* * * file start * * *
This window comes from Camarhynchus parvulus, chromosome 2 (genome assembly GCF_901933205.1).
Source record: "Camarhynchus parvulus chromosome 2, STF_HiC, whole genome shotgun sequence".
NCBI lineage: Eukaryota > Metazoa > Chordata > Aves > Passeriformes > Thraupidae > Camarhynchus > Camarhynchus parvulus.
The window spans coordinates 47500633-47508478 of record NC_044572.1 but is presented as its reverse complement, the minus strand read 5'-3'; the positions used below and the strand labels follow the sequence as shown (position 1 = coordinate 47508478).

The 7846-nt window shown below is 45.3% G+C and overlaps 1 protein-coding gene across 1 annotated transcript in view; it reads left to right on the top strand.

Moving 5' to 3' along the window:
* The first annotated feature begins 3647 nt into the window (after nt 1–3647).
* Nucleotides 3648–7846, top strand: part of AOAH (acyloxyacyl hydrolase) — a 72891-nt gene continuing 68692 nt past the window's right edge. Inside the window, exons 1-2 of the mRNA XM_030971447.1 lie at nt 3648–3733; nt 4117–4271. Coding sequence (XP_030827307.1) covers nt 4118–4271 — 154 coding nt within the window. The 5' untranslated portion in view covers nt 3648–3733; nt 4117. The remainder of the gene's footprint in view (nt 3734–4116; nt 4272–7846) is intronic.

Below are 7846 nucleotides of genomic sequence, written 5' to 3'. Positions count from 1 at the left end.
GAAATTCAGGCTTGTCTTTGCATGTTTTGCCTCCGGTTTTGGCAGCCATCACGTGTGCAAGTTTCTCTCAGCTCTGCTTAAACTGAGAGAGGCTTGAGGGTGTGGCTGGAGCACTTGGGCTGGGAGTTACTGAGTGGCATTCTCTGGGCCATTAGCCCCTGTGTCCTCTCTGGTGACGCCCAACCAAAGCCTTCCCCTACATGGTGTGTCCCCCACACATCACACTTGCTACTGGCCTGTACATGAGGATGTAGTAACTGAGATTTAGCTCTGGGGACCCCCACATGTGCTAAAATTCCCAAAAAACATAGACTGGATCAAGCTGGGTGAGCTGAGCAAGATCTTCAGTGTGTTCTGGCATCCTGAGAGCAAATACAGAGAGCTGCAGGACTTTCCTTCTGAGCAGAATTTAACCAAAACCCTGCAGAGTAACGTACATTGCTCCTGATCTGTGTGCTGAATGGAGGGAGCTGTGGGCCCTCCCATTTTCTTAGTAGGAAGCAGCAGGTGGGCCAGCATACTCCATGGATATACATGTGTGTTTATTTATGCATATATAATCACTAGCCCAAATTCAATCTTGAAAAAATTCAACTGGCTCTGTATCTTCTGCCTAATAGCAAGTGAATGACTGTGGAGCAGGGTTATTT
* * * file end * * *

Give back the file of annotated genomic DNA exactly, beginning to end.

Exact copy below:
This window comes from Camarhynchus parvulus, chromosome 2 (genome assembly GCF_901933205.1).
Source record: "Camarhynchus parvulus chromosome 2, STF_HiC, whole genome shotgun sequence".
NCBI lineage: Eukaryota > Metazoa > Chordata > Aves > Passeriformes > Thraupidae > Camarhynchus > Camarhynchus parvulus.
The window spans coordinates 47500633-47508478 of record NC_044572.1 but is presented as its reverse complement, the minus strand read 5'-3'; the positions used below and the strand labels follow the sequence as shown (position 1 = coordinate 47508478).

The 7846-nt window shown below is 45.3% G+C and overlaps 1 protein-coding gene across 1 annotated transcript in view; it reads left to right on the top strand.

Moving 5' to 3' along the window:
* The first annotated feature begins 3647 nt into the window (after nt 1–3647).
* Nucleotides 3648–7846, top strand: part of AOAH (acyloxyacyl hydrolase) — a 72891-nt gene continuing 68692 nt past the window's right edge. Inside the window, exons 1-2 of the mRNA XM_030971447.1 lie at nt 3648–3733; nt 4117–4271. Coding sequence (XP_030827307.1) covers nt 4118–4271 — 154 coding nt within the window. The 5' untranslated portion in view covers nt 3648–3733; nt 4117. The remainder of the gene's footprint in view (nt 3734–4116; nt 4272–7846) is intronic.

Below are 7846 nucleotides of genomic sequence, written 5' to 3'. Positions count from 1 at the left end.
GAAATTCAGGCTTGTCTTTGCATGTTTTGCCTCCGGTTTTGGCAGCCATCACGTGTGCAAGTTTCTCTCAGCTCTGCTTAAACTGAGAGAGGCTTGAGGGTGTGGCTGGAGCACTTGGGCTGGGAGTTACTGAGTGGCATTCTCTGGGCCATTAGCCCCTGTGTCCTCTCTGGTGACGCCCAACCAAAGCCTTCCCCTACATGGTGTGTCCCCCACACATCACACTTGCTACTGGCCTGTACATGAGGATGTAGTAACTGAGATTTAGCTCTGGGGACCCCCACATGTGCTAAAATTCCCAAAAAACATAGACTGGATCAAGCTGGGTGAGCTGAGCAAGATCTTCAGTGTGTTCTGGCATCCTGAGAGCAAATACAGAGAGCTGCAGGACTTTCCTTCTGAGCAGAATTTAACCAAAACCCTGCAGAGTAACGTACATTGCTCCTGATCTGTGTGCTGAATGGAGGGAGCTGTGGGCCCTCCCATTTTCTTAGTAGGAAGCAGCAGGTGGGCCAGCATACTCCATGGATATACATGTGTGTTTATTTATGCATATATAATCACTAGCCCAAATTCAATCTTGAAAAAATTCAACTGGCTCTGTATCTTCTGCCTAATAGCAAGTGAATGACTGTGGAGCAGGGTTATTT